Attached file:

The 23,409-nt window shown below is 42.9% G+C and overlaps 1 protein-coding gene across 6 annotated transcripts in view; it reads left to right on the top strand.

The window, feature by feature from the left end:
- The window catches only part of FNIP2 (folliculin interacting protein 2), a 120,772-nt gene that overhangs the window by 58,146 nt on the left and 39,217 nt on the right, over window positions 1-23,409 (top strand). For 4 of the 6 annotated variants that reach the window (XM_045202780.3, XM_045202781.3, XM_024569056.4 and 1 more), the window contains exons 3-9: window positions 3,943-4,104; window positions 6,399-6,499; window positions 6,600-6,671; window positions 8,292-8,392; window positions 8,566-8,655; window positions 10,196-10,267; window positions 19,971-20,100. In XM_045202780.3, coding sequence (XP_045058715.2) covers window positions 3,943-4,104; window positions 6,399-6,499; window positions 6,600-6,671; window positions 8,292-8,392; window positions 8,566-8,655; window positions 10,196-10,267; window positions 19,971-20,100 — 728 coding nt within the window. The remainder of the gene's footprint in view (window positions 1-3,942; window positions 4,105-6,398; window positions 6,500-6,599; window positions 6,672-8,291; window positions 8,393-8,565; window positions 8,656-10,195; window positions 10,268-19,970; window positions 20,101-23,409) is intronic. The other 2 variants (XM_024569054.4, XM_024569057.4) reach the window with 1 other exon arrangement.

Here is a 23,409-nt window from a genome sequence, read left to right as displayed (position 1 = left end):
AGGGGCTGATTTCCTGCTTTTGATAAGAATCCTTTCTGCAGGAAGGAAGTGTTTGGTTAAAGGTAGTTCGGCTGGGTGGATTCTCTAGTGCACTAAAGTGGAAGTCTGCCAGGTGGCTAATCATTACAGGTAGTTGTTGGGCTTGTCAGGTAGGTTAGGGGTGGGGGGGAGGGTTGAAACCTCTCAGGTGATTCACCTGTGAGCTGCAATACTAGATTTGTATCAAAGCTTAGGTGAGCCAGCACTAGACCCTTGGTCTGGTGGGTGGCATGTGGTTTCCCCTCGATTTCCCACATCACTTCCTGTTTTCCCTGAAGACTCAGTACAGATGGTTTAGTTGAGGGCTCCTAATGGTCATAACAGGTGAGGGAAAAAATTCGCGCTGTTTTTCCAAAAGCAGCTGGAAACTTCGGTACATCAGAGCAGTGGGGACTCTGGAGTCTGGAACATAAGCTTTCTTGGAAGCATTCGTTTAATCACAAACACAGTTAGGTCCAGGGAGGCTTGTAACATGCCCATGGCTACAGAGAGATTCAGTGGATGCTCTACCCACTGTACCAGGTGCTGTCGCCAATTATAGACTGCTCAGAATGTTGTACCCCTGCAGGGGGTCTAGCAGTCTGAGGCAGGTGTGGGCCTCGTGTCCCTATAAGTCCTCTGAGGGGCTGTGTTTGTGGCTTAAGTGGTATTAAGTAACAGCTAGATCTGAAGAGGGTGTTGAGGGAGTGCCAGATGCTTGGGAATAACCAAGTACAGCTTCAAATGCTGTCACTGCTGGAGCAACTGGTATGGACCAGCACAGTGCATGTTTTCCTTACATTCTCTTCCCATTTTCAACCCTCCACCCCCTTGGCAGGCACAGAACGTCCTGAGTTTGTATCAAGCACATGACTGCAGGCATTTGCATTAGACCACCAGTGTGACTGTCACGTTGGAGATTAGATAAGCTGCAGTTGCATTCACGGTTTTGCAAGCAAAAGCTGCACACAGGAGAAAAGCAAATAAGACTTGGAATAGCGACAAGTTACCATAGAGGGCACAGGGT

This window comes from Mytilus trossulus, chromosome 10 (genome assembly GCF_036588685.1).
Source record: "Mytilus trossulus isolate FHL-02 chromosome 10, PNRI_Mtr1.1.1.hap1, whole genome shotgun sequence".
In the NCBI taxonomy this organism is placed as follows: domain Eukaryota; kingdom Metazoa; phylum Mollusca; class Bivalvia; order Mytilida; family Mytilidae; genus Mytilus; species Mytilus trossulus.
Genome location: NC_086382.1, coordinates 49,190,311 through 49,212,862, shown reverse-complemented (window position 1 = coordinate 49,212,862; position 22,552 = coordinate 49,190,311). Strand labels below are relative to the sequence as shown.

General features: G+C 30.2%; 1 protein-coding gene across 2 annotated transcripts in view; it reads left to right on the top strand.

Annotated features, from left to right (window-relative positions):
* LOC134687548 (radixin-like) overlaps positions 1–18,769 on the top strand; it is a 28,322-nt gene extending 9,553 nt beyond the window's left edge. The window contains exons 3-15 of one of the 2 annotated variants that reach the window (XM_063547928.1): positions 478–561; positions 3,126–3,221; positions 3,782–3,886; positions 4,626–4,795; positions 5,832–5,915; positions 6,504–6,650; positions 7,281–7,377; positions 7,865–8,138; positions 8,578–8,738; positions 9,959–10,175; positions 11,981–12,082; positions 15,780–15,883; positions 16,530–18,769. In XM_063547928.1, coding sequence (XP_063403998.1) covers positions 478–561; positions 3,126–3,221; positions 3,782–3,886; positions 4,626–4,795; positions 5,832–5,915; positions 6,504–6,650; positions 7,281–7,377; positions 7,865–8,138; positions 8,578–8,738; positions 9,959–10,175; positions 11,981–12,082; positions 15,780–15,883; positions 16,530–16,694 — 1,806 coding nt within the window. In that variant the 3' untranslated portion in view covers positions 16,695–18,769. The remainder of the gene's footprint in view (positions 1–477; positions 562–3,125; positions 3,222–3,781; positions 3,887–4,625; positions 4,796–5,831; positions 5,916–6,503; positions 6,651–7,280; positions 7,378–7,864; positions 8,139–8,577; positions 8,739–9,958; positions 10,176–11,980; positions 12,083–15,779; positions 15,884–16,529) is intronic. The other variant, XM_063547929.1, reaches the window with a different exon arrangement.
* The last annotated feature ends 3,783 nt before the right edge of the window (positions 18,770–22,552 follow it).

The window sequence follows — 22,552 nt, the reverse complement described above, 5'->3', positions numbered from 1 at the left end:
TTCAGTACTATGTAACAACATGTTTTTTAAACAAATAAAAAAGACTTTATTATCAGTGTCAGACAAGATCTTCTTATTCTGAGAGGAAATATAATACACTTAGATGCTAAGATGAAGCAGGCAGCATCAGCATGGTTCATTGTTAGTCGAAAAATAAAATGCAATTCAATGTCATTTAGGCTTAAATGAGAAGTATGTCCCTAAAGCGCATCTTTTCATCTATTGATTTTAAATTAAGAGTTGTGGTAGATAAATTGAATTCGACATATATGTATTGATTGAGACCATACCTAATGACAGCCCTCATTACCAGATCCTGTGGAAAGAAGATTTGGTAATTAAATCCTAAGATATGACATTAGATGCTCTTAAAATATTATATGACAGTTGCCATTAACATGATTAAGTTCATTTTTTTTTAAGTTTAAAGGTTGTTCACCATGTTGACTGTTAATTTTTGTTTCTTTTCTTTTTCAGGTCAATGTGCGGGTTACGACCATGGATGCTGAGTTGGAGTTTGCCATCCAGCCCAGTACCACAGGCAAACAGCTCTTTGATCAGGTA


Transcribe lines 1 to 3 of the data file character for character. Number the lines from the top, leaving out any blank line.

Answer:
The 23,409-nt window shown below is 42.9% G+C and overlaps 1 protein-coding gene across 6 annotated transcripts in view; it reads left to right on the top strand.

The window, feature by feature from the left end:
- The window catches only part of FNIP2 (folliculin interacting protein 2), a 120,772-nt gene that overhangs the window by 58,146 nt on the left and 39,217 nt on the right, over window positions 1-23,409 (top strand). For 4 of the 6 annotated variants that reach the window (XM_045202780.3, XM_045202781.3, XM_024569056.4 and 1 more), the window contains exons 3-9: window positions 3,943-4,104; window positions 6,399-6,499; window positions 6,600-6,671; window positions 8,292-8,392; window positions 8,566-8,655; window positions 10,196-10,267; window positions 19,971-20,100. In XM_045202780.3, coding sequence (XP_045058715.2) covers window positions 3,943-4,104; window positions 6,399-6,499; window positions 6,600-6,671; window positions 8,292-8,392; window positions 8,566-8,655; window positions 10,196-10,267; window positions 19,971-20,100 — 728 coding nt within the window. The remainder of the gene's footprint in view (window positions 1-3,942; window positions 4,105-6,398; window positions 6,500-6,599; window positions 6,672-8,291; window positions 8,393-8,565; window positions 8,656-10,195; window positions 10,268-19,970; window positions 20,101-23,409) is intronic. The other 2 variants (XM_024569054.4, XM_024569057.4) reach the window with 1 other exon arrangement.